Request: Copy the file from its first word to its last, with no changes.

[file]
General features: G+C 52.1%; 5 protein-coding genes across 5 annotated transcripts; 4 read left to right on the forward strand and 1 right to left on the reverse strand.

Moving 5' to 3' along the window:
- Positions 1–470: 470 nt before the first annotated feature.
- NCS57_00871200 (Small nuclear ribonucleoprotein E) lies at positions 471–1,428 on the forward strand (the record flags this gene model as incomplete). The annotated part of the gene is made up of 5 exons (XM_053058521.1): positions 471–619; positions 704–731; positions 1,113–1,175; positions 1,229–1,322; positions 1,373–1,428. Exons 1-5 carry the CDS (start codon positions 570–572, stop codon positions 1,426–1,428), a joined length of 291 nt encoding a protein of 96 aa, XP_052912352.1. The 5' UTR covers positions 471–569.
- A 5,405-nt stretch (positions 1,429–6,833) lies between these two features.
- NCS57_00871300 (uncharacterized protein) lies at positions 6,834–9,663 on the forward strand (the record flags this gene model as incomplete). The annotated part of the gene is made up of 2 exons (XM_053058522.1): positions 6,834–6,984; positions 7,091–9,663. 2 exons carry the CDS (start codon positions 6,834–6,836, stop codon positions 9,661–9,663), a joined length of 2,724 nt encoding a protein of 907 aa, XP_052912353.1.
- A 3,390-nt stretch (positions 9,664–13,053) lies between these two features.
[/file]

General features: G+C 52.1%; 5 protein-coding genes across 5 annotated transcripts; 4 read left to right on the forward strand and 1 right to left on the reverse strand.

Moving 5' to 3' along the window:
- Positions 1–470: 470 nt before the first annotated feature.
- NCS57_00871200 (Small nuclear ribonucleoprotein E) lies at positions 471–1,428 on the forward strand (the record flags this gene model as incomplete). The annotated part of the gene is made up of 5 exons (XM_053058521.1): positions 471–619; positions 704–731; positions 1,113–1,175; positions 1,229–1,322; positions 1,373–1,428. Exons 1-5 carry the CDS (start codon positions 570–572, stop codon positions 1,426–1,428), a joined length of 291 nt encoding a protein of 96 aa, XP_052912352.1. The 5' UTR covers positions 471–569.
- A 5,405-nt stretch (positions 1,429–6,833) lies between these two features.
- NCS57_00871300 (uncharacterized protein) lies at positions 6,834–9,663 on the forward strand (the record flags this gene model as incomplete). The annotated part of the gene is made up of 2 exons (XM_053058522.1): positions 6,834–6,984; positions 7,091–9,663. 2 exons carry the CDS (start codon positions 6,834–6,836, stop codon positions 9,661–9,663), a joined length of 2,724 nt encoding a protein of 907 aa, XP_052912353.1.
- A 3,390-nt stretch (positions 9,664–13,053) lies between these two features.